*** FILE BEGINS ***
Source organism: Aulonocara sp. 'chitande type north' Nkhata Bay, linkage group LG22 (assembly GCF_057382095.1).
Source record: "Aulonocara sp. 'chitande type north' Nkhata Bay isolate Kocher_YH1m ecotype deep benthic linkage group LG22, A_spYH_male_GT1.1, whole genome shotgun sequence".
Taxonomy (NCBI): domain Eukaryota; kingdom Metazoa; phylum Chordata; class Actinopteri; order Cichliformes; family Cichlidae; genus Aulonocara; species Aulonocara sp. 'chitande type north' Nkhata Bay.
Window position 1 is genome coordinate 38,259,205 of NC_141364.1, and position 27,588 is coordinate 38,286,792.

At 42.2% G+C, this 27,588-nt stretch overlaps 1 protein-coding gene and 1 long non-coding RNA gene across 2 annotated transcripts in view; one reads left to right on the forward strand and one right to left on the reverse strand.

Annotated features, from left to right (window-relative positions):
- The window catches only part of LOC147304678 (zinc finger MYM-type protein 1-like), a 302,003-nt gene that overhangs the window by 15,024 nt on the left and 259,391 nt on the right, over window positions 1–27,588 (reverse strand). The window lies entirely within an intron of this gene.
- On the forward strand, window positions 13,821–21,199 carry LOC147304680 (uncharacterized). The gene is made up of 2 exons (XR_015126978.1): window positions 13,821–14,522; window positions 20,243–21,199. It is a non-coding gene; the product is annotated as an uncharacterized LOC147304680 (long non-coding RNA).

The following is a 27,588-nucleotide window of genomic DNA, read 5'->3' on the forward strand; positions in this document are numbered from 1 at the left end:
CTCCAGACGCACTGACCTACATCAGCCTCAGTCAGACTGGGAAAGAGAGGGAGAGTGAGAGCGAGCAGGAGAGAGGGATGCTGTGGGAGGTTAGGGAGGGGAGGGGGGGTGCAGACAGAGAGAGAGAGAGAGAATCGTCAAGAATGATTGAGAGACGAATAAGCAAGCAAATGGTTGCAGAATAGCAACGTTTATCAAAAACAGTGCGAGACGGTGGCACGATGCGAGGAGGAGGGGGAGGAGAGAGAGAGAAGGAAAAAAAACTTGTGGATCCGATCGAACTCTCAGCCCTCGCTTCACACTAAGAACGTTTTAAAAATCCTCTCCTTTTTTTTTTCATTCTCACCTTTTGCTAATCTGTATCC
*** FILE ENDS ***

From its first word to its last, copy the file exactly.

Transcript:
Source organism: Aulonocara sp. 'chitande type north' Nkhata Bay, linkage group LG22 (assembly GCF_057382095.1).
Source record: "Aulonocara sp. 'chitande type north' Nkhata Bay isolate Kocher_YH1m ecotype deep benthic linkage group LG22, A_spYH_male_GT1.1, whole genome shotgun sequence".
Taxonomy (NCBI): domain Eukaryota; kingdom Metazoa; phylum Chordata; class Actinopteri; order Cichliformes; family Cichlidae; genus Aulonocara; species Aulonocara sp. 'chitande type north' Nkhata Bay.
Window position 1 is genome coordinate 38,259,205 of NC_141364.1, and position 27,588 is coordinate 38,286,792.

At 42.2% G+C, this 27,588-nt stretch overlaps 1 protein-coding gene and 1 long non-coding RNA gene across 2 annotated transcripts in view; one reads left to right on the forward strand and one right to left on the reverse strand.

Annotated features, from left to right (window-relative positions):
- The window catches only part of LOC147304678 (zinc finger MYM-type protein 1-like), a 302,003-nt gene that overhangs the window by 15,024 nt on the left and 259,391 nt on the right, over window positions 1–27,588 (reverse strand). The window lies entirely within an intron of this gene.
- On the forward strand, window positions 13,821–21,199 carry LOC147304680 (uncharacterized). The gene is made up of 2 exons (XR_015126978.1): window positions 13,821–14,522; window positions 20,243–21,199. It is a non-coding gene; the product is annotated as an uncharacterized LOC147304680 (long non-coding RNA).

The following is a 27,588-nucleotide window of genomic DNA, read 5'->3' on the forward strand; positions in this document are numbered from 1 at the left end:
CTCCAGACGCACTGACCTACATCAGCCTCAGTCAGACTGGGAAAGAGAGGGAGAGTGAGAGCGAGCAGGAGAGAGGGATGCTGTGGGAGGTTAGGGAGGGGAGGGGGGGTGCAGACAGAGAGAGAGAGAGAGAATCGTCAAGAATGATTGAGAGACGAATAAGCAAGCAAATGGTTGCAGAATAGCAACGTTTATCAAAAACAGTGCGAGACGGTGGCACGATGCGAGGAGGAGGGGGAGGAGAGAGAGAGAAGGAAAAAAAACTTGTGGATCCGATCGAACTCTCAGCCCTCGCTTCACACTAAGAACGTTTTAAAAATCCTCTCCTTTTTTTTTTCATTCTCACCTTTTGCTAATCTGTATCC